I truly enjoyed the many principles given in this classic book on church growth by Rick Warren because they are easy to understand, based in Scripture, and highly functional. I will note five principles on church growth and development that stuck out to me; (1) The Five Dimensions of Church Growth, (2) Eight Things that Drive Churches, (3) Five Circles of Commitment, (4) The Five Purposes of Saddleback, and (5) Saddleback’s Life Development Process
(1) The Five Dimensions of Church Growth: (i) Churches grow warmer through fellowship, (ii) Church grow deeper through discipleship, (iii) Churches grow stronger through worship, (iv) Churches grow broader through ministry, and (v) Churches grow larger through evangelism (p. 49).
(2) Eight Things that Drive Churches: (i) Churches driven by traditions, (ii) Churches driven by personality, (iii) Churches driven by finances, (iv) Churches driven by programs, (v) Churches driven by buildings, (vi) Churches driven by events, (vii) Churches driven by seekers, (viii) Churches driven by purpose (pgs. 77-80).
(3) Five Circles of Commitment: (i) Community-Unchurched, (ii) Crowd-Regular Attendees, (iii) Congregation-Members, (iv) Committed-Maturing Members, and (v) Core-Lay Ministers (p. 130).
(4) The Five Purposes of Saddleback: (i) Magnify: We celebrate God’s presence in worship, (ii) Mission: We communicate God’s Word through evangelism, (iii) Membership: We incorporate God’s family into our fellowship, (iv) Maturity: We educate God’s people through discipleship, and (v) Ministry: We demonstrate God’s love through service (p. 107).
(5) Saddleback’s Life Development Process: (i) 1st Base: Committed to Membership-101 Classes, (ii) 2nd Base: Committed to Maturity-201 Classes, (iii) 3rd Base: Committed to Ministry-301 Classes, and (iv) Home Plate: Committed to Missions-401 Classes (p. 130).
Strengths: “The Purpose Driven Church” had many strengths, here are just a few: (1) Warren does a great job of dispelling “mega-church” myths, (2) The book notes some of the key mistakes to church growth, (3) He encourages the smaller churches to start where they are to begin to grow, (4) Warren spends much time trying to avoid compromising or “lowering the standard,” and (5) The book gives overall strategies for every major function of the church.
Weaknesses: Despite all the strengths I do see some major weaknesses and concerns, namely, (1) Warren seems to think that Jesus intended the church to have “two-types” of services, one for believers and one for unbelievers, thus I believe this contradicts the depiction of the church found in Acts and in Paul’s letters, (2) The book does not do a good job of describing Christian conduct or the outcome of true discipleship, thus as the reader I am left wondering, what does Warren define as a mature Christian, (3) Warren’s methods seem to emphasize too much on what “man” can do and does not teach enough how to rely upon God for strategies, (4) Some of the methods mentioned such as how to preach, lead worship, and offer small groups seem manipulative and not Spirit led, and (5) Warren does not prepare the “would-be-purpose-driven-pastor” enough for failure or disappointment, it seems like he presents his strategy as “fail proof.”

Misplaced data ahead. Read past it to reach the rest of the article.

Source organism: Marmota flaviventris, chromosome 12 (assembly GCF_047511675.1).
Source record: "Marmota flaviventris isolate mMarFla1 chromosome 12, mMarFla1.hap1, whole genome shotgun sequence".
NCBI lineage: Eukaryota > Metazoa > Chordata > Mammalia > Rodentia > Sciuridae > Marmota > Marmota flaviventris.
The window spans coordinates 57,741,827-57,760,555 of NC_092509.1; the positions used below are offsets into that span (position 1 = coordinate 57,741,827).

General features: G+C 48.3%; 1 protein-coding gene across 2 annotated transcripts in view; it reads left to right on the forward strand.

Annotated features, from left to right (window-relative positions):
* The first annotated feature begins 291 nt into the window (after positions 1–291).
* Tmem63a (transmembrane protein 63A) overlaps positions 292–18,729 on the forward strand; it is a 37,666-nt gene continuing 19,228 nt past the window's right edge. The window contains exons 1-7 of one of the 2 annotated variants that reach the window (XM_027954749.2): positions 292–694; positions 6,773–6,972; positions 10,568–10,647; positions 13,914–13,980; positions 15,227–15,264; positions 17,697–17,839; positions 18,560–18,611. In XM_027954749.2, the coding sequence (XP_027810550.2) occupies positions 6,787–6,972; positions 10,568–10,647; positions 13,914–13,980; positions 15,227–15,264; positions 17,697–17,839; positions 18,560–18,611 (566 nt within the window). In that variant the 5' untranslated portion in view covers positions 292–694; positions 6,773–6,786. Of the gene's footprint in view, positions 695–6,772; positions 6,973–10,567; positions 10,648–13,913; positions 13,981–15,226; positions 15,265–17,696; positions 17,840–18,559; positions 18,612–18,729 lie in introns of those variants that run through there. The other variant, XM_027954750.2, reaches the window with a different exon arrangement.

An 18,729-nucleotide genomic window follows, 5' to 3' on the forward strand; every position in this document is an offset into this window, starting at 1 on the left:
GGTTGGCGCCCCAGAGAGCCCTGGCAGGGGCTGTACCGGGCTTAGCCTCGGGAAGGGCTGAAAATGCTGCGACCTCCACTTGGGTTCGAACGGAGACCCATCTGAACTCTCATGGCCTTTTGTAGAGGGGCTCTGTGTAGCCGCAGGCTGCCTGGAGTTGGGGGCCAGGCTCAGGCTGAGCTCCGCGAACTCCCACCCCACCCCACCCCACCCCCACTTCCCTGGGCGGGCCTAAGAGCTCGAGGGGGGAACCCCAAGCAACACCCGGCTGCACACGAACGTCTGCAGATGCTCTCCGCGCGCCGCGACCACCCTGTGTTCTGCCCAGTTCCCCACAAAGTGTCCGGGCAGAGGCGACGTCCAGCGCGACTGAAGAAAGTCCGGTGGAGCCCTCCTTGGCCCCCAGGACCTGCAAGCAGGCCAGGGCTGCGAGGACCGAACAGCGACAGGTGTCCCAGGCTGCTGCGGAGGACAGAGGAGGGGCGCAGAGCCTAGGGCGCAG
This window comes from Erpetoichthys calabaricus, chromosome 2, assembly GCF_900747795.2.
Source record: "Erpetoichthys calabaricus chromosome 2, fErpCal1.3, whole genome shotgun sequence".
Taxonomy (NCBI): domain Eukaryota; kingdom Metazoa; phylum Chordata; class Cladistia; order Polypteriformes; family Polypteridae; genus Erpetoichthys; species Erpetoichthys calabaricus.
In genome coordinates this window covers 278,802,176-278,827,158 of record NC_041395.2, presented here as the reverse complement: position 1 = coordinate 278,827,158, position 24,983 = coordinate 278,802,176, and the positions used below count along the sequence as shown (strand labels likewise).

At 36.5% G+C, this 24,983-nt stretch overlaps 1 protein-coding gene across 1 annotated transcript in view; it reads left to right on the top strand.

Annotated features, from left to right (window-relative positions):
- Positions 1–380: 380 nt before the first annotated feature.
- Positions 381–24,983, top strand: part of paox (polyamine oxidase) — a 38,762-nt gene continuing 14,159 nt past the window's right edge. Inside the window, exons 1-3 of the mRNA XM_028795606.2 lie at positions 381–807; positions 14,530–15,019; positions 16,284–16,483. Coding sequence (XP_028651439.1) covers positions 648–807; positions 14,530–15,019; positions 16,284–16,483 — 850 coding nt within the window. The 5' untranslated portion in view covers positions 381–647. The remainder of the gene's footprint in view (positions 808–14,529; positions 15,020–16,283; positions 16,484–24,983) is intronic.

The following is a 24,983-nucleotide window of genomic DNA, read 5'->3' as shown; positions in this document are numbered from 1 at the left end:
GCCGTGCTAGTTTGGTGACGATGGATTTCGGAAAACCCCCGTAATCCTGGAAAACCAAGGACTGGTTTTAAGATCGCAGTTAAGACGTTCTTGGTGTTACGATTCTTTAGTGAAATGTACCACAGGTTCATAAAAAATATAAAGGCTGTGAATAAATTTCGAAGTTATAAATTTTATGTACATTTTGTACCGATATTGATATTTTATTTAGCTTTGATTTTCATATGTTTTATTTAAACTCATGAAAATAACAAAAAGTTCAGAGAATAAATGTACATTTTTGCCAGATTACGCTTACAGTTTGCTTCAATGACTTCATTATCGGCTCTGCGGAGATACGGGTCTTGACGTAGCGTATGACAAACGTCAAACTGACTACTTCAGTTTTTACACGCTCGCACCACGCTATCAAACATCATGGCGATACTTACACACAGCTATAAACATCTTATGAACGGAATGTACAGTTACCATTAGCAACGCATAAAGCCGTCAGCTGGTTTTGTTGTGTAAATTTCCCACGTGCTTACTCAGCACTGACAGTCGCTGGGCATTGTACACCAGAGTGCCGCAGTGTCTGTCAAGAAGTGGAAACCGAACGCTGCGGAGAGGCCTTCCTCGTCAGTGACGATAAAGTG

I have overall negative feelings towards Rick Warren’s book because I do not believe his strengths are enough to overcome his weaknesses. For example Warren says concerning methods for preaching, “Select your Scripture readings with the unchurched in mind. While all Scripture is equally inspired by God, it is not all equally applicable to unbelievers (p. 297).” He states that Psalm 58, “break the teeth in their mouths, O God” should be saved only for “your own personal quiet time (p. 298).” I believe it is verses like these that display the wrath of God that should be used with unbelievers!
Jonathon Edwards, an 18th century theologian and revivalist, preached the exact opposite in his world famous sermon, “Sinners in the Hands of an Angry God.” Which in his day had proven success and not only grew “a church” but transformed Christianity in America. Therefore, I believe Warren’s overall “soft” approach to sinners can be very dangerous and lead to their eternal destruction (See Ezekiel’s warning to the “Watchman” in Ezekiel 33).
Also, Warren tends to treat the Holy Spirit, the source of the church’s power, as an “embarrassing family member.” For example, Warren says concerning worship services, “God expects us to be sensitive to the fears, hang-ups, and needs of unbelievers when they are present in our worship services(p. 243.)” And, “We must be willing to adjust our worship practices when unbelievers are present.” He uses 1 Corinthians 14:23 to try to prove that Paul was the first “seeker sensitive” preacher. However, Warren chooses to overlook vs. 24-25, “But if an unbeliever or someone who does not understand comes in while everybody is prophesying, he will be convinced by all that he is a sinner and will be judged by all, and the secrets of his heart will be laid bare. So he will fall down and worship God, exclaiming, “God is really among you!” Therefore, when “visitors” see Christian worship and hear prophesy they should be made to feel “convicted,” “judged,” “laid bare,” and exposed as a “sinner.”
In conclusion, though Warren offers great strategies for church growth left alone they could lead to a greater destruction than having a “small church.” I would rather see “small churches” preaching the Gospel the way Christ did, than “mega-churches” compromising the message of Jesus. Therefore, I believe Warren falls under the category of preachers that Paul talks about in 2 Timothy 4:3-4, “For the time will come when men will not put up with sound doctrine. Instead, to suit their own desires, they will gather around them a great number of teachers to say what their itching ears want to hear. They will turn their ears away from the truth and turn aside to myths.”